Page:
Apr 6, 2012
Android Application Security, How should we handle ?
Android platform fast becoming very popular between users and a target of malicious hackers as well. Therefore, Application security is very critical. Application security is how your context are secure. Many Apps have access to important information and data related to the user. Therefore, it's very important to protect these data from other malicious Apps.
Android system is a privilege-separated operating system, in which each application runs with a distinct system identity (Linux user ID and group ID). Parts of the system are also separated into distinct identities. A central design point of the Android security architecture is that no application, by default, has permission to perform any operations that would adversely impact other applications, the operating system, or the user. Well, that means everything is fine!!?? Wrong!
While each application runs in its own UNIX UID, sharing can occur through application-level interactions. Interaction based on components like Activity, service, content provider and Broadcast receiver, where an Activity represents a user interface or a screen, service represents the background processing, Content provider provides a standardized interface for sharing data, and Broadcast receivers are intents handler, where intents are objects used for inter-component communication.
Therefore, you need as a developer to be aware of how much data other Apps can access from your App.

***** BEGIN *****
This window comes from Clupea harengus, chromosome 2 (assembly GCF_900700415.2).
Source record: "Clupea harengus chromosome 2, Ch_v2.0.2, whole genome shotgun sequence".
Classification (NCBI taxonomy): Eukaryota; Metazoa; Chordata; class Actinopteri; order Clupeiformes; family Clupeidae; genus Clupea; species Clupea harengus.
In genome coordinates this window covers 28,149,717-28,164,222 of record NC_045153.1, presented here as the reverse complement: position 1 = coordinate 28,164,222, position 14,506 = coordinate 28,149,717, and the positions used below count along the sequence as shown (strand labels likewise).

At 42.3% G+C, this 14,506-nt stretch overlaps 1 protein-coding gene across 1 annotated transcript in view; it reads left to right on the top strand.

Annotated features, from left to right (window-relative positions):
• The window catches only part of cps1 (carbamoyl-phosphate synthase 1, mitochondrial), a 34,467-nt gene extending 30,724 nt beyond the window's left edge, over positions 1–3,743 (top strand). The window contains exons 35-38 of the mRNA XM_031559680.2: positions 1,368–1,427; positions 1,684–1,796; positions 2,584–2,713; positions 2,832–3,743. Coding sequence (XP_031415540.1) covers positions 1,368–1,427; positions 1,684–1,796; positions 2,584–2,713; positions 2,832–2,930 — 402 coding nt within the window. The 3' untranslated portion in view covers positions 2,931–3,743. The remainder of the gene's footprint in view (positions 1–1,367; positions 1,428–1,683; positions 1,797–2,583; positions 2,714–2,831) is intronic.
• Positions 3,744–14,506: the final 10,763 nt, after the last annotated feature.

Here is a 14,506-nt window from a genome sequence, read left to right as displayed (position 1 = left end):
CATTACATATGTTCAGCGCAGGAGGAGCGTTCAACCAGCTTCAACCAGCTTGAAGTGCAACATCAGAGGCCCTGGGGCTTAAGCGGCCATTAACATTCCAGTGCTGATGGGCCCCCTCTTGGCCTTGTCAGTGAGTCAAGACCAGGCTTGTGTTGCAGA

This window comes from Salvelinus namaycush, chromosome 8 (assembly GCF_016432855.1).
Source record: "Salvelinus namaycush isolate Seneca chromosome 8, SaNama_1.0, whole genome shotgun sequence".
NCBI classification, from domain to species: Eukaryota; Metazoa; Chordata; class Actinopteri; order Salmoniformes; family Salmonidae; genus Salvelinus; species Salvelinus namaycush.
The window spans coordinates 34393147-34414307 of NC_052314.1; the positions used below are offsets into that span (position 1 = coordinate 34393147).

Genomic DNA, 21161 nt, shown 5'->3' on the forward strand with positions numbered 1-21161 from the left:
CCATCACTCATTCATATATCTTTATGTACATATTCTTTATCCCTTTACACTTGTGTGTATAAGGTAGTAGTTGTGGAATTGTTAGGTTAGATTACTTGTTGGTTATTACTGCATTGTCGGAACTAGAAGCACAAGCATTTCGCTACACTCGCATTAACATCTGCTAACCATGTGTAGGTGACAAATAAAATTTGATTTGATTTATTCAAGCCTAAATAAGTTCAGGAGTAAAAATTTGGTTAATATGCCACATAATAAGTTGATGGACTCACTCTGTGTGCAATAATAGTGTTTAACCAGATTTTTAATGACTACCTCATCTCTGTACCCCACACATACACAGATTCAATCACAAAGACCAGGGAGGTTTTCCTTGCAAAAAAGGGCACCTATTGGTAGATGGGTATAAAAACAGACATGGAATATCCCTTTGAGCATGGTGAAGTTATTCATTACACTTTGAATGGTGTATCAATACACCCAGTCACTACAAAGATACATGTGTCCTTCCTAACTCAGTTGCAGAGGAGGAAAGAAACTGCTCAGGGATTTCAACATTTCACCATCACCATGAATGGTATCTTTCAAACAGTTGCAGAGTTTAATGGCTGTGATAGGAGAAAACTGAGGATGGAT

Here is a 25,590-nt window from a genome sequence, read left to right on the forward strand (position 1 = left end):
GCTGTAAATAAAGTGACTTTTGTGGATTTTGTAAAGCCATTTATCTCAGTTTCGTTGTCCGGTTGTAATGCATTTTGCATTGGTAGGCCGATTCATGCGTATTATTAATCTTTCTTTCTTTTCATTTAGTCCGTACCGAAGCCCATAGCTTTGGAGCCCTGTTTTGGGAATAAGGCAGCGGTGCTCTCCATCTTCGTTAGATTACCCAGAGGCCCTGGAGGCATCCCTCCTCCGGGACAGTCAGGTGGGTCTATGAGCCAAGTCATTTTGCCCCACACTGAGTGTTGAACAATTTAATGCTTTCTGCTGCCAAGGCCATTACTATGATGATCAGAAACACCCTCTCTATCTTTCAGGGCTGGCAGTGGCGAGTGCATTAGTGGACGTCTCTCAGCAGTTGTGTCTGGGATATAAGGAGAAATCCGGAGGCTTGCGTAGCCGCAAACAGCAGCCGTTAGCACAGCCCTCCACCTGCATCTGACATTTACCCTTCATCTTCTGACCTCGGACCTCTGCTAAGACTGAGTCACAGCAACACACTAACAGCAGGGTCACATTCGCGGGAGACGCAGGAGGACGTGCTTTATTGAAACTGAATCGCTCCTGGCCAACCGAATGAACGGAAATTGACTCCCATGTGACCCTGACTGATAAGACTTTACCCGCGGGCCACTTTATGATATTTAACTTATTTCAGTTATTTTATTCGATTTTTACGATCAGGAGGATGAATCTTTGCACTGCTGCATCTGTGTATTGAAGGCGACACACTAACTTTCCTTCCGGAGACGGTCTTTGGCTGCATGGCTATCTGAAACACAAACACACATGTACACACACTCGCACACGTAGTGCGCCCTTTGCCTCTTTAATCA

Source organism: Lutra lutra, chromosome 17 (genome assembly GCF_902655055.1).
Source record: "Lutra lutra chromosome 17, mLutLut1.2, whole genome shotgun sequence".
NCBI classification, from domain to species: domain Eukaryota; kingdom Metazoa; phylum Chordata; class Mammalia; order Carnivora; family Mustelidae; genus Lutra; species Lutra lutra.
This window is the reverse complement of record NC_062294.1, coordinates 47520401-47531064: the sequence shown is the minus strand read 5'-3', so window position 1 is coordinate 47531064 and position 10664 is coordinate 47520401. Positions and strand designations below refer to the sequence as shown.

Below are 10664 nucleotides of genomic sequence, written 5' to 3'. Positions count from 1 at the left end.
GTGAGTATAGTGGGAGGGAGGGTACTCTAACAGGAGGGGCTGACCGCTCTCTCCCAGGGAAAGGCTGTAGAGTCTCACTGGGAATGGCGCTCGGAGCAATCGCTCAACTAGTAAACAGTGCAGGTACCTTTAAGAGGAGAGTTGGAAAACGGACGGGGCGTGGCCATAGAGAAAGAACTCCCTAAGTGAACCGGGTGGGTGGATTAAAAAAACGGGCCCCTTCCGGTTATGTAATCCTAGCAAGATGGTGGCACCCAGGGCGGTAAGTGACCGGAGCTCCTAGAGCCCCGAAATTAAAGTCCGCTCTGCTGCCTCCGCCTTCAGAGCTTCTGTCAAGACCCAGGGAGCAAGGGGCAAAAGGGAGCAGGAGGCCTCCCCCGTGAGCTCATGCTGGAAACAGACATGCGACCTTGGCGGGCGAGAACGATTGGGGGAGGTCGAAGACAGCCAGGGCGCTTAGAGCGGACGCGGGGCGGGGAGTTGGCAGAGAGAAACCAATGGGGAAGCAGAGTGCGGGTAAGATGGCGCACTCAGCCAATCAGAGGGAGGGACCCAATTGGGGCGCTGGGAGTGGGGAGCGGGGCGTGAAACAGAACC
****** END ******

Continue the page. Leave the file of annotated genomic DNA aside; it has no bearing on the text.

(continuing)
Here are some important things in terms of security and permissions that you may need to consider when developing your App:
1) android:sharedUserId (in AndroidManifest.xml) :
The name of a Linux user ID that will be shared with other applications. By default, Android assigns each application its own unique user ID. However, if this attribute is set to the same value for two or more applications, they will all share the same ID. Application with the same user ID can access each other's data and, if desired, run in the same process.
2) Determining the permission of a created file:
When you create a file using for example openFileoutput() method, the created file will be Private to your App by default, but you can change this permission as desired using:
- MODE_PRIVATE : the default mode, where the created file can only be accessed by the calling application (or all applications sharing the same user ID).
- MODE_WORLD_READABLE: allow all other applications to have read access to the created file.
- MODE_WORLD_WRITEABLE: allow all other applications to have write access to the created file.
3) The same idea is applied when you create a new data base:
SQLiteDatabase myDB = openOrCreateDatabase("test",MODE_WORLD_READABLE, null);
Here, the data base is readable to any other App on the device. Be careful!
4) android:exported (in AndroidManifest.xml) :
Whether or not the activity can be launched by components of other applications — "true" if it can be, and "false" if not. If "false", the activity can be launched only by components of the same application or applications with the same user ID. Best Practice: Always set the “exported” attribute.
Posted by sravan at 9:19 PM